Adapted from the stage play by Jim Cartright, Little Voice is the story of Laura (Horrocks), a timid young woman, whose life with an overbearing mother (Brenda Blethyn) has just about turned her into an elective mute. Everywhere except her bedroom, that is, where she hides away listening to her dead dad's collection of old LPs and perfecting her impressions of singers from Judy Garland to Shirley Bassey. Their lives seem stalled until low-rent local impresario Ray Say (Caine) hears Little Voice sing and sees his ticket to success.
In the hands of Mark Herman, Little Voice is a pleasingly morbid kitchen sink musical. Gone is the beery sentimentality of Brassed Off, and in its place a truly black comedy, crowded with memorable grotesques. The film takes a long time to get going, and its air of seedy, seaside theatricality may not appeal to all tastes, but casting and performances are spot on.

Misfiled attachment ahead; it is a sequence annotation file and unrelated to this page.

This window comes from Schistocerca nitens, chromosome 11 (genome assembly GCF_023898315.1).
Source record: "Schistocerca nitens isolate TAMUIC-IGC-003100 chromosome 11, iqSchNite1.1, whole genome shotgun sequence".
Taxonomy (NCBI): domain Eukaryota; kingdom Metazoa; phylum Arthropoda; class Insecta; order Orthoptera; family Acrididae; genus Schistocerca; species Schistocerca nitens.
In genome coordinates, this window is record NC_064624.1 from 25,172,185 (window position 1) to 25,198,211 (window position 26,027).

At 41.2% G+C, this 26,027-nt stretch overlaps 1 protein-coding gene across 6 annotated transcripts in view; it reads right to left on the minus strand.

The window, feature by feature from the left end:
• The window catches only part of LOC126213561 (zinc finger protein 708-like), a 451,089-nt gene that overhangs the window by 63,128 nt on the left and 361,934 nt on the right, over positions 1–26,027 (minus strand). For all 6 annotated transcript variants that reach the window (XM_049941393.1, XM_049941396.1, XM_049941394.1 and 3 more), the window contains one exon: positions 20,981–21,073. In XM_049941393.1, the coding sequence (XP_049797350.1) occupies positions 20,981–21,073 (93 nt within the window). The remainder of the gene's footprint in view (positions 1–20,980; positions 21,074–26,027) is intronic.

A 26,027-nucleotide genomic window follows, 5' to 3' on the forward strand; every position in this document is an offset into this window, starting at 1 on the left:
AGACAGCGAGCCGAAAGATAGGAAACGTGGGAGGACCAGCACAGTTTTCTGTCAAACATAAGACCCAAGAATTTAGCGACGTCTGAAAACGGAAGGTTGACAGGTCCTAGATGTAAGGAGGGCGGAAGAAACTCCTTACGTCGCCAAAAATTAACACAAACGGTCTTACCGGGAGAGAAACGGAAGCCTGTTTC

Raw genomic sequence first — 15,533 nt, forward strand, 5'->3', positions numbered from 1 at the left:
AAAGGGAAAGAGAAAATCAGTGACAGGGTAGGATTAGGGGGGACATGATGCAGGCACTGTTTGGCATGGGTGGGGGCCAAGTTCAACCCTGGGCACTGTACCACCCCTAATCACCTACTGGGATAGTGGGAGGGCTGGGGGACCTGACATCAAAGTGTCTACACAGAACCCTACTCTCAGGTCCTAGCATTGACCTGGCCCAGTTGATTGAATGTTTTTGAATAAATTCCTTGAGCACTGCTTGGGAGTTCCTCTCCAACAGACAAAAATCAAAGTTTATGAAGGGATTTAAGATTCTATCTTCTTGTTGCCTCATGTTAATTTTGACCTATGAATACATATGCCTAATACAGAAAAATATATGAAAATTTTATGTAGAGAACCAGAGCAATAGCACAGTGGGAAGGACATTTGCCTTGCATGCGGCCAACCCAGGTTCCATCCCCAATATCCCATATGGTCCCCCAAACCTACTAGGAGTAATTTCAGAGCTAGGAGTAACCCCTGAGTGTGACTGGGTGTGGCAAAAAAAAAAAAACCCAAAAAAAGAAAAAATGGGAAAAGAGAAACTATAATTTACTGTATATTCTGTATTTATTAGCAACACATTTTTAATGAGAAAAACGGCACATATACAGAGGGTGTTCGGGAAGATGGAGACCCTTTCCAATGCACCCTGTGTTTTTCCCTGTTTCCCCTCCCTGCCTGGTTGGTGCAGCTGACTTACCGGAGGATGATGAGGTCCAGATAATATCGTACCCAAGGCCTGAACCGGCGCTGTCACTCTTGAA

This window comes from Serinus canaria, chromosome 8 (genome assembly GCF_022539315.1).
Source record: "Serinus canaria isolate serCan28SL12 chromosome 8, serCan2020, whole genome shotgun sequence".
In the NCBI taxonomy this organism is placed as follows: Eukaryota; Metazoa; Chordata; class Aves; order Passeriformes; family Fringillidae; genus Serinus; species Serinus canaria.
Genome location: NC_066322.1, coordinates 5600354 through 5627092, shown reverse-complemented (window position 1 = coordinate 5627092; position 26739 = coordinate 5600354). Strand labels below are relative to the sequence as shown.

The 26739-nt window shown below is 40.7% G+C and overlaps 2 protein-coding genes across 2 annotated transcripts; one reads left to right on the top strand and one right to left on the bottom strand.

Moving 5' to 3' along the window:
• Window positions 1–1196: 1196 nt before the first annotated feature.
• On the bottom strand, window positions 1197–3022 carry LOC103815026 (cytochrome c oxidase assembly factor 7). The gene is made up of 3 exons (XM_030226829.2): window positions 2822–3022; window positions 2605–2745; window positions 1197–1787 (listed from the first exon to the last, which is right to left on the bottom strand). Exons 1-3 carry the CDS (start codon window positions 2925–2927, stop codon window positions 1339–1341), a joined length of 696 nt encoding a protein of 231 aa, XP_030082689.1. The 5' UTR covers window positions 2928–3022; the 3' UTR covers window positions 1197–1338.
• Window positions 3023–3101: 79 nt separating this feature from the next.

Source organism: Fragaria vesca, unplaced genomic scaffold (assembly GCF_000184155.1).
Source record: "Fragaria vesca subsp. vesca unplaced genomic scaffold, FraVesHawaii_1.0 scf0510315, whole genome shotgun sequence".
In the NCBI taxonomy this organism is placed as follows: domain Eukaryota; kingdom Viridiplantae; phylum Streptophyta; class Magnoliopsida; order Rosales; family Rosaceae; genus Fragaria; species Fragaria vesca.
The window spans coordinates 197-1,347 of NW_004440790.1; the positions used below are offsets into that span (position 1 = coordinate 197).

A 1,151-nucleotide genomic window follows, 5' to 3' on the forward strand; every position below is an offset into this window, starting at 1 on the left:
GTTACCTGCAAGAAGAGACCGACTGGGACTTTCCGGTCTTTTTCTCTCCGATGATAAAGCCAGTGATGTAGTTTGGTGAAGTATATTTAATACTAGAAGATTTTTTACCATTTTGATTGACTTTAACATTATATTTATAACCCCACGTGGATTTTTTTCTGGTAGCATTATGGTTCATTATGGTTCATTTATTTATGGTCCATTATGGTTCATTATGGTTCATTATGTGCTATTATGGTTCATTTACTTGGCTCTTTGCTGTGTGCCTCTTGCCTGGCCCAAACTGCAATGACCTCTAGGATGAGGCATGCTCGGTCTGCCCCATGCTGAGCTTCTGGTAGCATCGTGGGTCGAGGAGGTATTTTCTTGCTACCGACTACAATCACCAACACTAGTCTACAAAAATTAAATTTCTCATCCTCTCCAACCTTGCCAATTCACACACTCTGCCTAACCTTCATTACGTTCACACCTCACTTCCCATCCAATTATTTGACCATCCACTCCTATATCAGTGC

Horrocks is superb as the sparrow who ends up singing in a gilded cage, Blethyn pure brass as her bitter, mouthy mother, gleefully chanting "liquor, lacquer" as she swigs her gin and sprays her hair. Still, the real honours must go to Caine, who turns in a splendidly overblown performance as the monstrous Ray. Whether he's chatting up Blethyn, buttering up Horrocks or cruising in his last chance saloon, Ray exudes failure and insincerity like cheap aftershave. He sweats desperation. It's thanks to Caine that when he reveals his true colours at the film's climax, this slow-burning film finally catches fire.